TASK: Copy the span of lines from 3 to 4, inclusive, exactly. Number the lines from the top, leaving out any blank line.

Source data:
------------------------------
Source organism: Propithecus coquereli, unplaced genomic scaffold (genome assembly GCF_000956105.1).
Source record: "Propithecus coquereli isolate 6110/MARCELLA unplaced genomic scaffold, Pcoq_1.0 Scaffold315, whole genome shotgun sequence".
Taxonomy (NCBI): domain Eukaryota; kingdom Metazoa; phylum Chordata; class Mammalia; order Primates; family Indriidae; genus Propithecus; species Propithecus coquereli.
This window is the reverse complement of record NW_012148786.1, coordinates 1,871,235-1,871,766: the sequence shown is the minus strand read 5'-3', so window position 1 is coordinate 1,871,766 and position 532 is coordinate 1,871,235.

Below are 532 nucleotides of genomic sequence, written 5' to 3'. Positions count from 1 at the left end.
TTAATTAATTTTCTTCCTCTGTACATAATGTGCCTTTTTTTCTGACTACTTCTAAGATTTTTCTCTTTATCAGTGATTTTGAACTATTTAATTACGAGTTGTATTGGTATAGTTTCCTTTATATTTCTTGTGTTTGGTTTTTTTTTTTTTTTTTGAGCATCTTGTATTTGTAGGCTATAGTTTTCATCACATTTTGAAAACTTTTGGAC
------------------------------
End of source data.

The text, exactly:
Taxonomy (NCBI): domain Eukaryota; kingdom Metazoa; phylum Chordata; class Mammalia; order Primates; family Indriidae; genus Propithecus; species Propithecus coquereli.
This window is the reverse complement of record NW_012148786.1, coordinates 1,871,235-1,871,766: the sequence shown is the minus strand read 5'-3', so window position 1 is coordinate 1,871,766 and position 532 is coordinate 1,871,235.